Pioneering advertising strategies
In 1893 the company began using advertising posters created by Firmin Bouisset featuring a little girl using a piece of chocolate to write the name Chocolat Menier on a wall or window. The small girl's sweet innocence essayed the sweet chocolate message through her "chocolate graffiti". It proved to be a highly successful image and became an internationally recognized symbol. Firmin Bouisset's image of the little girl would be featured on Menier's packaged products as well as on promotional items such as reusable tin ware, creamers, bowls, sugar dishes, plates, canister sets, and even children's exercise books. Original Menier posters and assorted products as well as reproductions are still much in demand today.
As part of its sales strategy, Menier introduced small dark chocolate sticks to be inserted into a piece of bread. To raise their profile and sell more product, on sidewalks in towns and cities all over France, the company set up "chocolate kiosques". Their hexagon shape and peaked roof became the standard for newspaper kiosques. Such was their popularity that for children, the company made plastic model kiosks as toy dispensers filled with tiny chocolate bars.
With their growing international presence, the Menier Chocolate Company exhibited at the 1893 World's Fair in Chicago where they were billed as the leading chocolate makers in the world. As the business continued to prosper, at the turn of the 20th century, more additions to the Noisiel plant were made including a major building that was one of the first to use reinforced concrete and, because of its appearance, was soon dubbed by locals as the "Cathedral." In addition, the company built Pont Hardi, a 44.5m long concrete bridge, a record at the time, across the Marne River to link the new building to the other plants. (photo)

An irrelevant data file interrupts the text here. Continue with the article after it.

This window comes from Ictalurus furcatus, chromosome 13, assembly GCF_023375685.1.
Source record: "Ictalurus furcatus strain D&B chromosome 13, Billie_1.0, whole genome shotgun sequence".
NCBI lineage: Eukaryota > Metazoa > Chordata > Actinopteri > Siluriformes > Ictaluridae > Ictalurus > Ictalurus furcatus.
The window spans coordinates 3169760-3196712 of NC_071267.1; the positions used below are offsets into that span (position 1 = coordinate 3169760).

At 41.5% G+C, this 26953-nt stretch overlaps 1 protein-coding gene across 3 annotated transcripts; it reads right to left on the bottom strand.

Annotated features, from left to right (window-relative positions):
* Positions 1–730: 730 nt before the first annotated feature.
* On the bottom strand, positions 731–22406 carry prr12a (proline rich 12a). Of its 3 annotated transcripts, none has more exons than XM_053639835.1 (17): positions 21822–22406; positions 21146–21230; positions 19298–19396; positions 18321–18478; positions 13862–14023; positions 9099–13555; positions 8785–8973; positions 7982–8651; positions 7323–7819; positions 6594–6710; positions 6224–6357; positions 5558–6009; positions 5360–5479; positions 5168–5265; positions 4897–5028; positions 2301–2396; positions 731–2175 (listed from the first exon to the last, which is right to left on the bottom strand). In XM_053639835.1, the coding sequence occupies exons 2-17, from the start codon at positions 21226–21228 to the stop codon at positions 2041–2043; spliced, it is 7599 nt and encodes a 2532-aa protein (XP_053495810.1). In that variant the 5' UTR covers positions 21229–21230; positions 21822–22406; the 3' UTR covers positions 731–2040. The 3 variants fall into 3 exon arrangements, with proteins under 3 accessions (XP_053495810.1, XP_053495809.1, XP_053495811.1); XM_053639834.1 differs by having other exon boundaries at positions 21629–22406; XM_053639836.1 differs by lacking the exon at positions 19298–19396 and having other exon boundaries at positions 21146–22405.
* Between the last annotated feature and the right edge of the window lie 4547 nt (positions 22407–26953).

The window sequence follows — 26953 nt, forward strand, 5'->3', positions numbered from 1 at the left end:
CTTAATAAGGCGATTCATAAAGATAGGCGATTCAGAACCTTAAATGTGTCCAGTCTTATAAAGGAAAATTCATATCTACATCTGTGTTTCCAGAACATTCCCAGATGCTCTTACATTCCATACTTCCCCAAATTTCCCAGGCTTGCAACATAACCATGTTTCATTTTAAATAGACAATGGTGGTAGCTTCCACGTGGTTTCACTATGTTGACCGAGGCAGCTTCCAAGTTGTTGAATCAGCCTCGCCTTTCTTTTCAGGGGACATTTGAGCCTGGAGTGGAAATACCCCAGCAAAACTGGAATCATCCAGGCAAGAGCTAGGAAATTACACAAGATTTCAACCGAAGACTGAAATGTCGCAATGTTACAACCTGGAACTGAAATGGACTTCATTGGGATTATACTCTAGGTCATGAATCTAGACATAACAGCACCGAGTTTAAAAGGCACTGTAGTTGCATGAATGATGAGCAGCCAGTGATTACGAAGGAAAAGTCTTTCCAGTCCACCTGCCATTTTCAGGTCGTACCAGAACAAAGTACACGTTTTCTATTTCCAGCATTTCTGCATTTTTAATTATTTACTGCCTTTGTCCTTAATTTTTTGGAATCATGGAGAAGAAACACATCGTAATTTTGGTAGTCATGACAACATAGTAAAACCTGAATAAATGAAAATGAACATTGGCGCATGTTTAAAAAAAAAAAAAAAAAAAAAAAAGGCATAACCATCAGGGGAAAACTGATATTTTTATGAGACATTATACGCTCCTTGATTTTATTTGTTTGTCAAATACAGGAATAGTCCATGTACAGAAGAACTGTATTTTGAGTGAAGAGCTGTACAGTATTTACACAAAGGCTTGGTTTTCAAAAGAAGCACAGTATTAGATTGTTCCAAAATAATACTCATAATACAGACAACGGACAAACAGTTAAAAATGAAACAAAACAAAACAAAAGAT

World War I marked the beginning of the decline of the Menier Chocolate company. While Europe was in turmoil and businesses there suffered greatly, rapid expansion was taking place in neutral Switzerland and in the United States. Companies there were untouched by the ravages of the war, and benefited from the influx of refugees that increased market size and provided labor necessary for expansion. While the war raged in France for four years, a Swiss company was able to introduce the first chocolates with a filling. By the end of the war, Menier's finances had been weakened while competition and technologies had substantially increased.
Gaston Menier died in 1934 and the onset of World War II five years later exacerbated the company's problems to an even much greater extent. Run by Hubert and Antoine Menier, neither had the capacity to deal with the problems. Despite the Menier Chocolate company's strong brand recognition and an effective marketing of children's books utilizing the fables of Jean de La Fontaine, by the 1950s the industry leader in France was being swamped by its competitors, rapidly losing market share and considerable amounts of money. Hubert Menier died in 1959 and Antoine would be the last Menier to run the business. Entering the 1960s, the Menier workforce dropped to just over 250 from its peak of more than 2,000.
In 1960, the Menier company had no choice but to find a buyer and was merged with the Cacao Barry company; by 1965 the Menier family no longer held an interest in the company. The Menier factory was sold to Group Ufico-Perrier which became part of British confectioners Rowntree Mackintosh in 1971 who in turn was acquired in 1988 by the Swiss food and beverage giant, Nestlé S.A..
In the early 1990s, all production ceased at the Noisiel facility but in 1996, Nestlé France opened its headquarters in the main building while other buildings in the complex are now part of a chocolate museum with tours open to the public. Today, the Menier Chocolate Factory building on Southwark Street in London is a popular arts complex that incorporates an art gallery, restaurant, and theatre.
 See also
- http://www.arch.mcgill.ca/prof/adams/arch251/winter1998/ha/feb18/feb18.htm arch.mcgill.ca
- http://whc.unesco.org/en/tentativelists/1664/ whc.unesco.org
- http://www.menierchocolatefactory.com/ menierchocolatefactory.com
In the French Language:
- Menier history by the city of Noisiel, France
- Menior Chocolate Company history
- Pere Lachaise cemetery info on the Menier family and its business
In the English Language: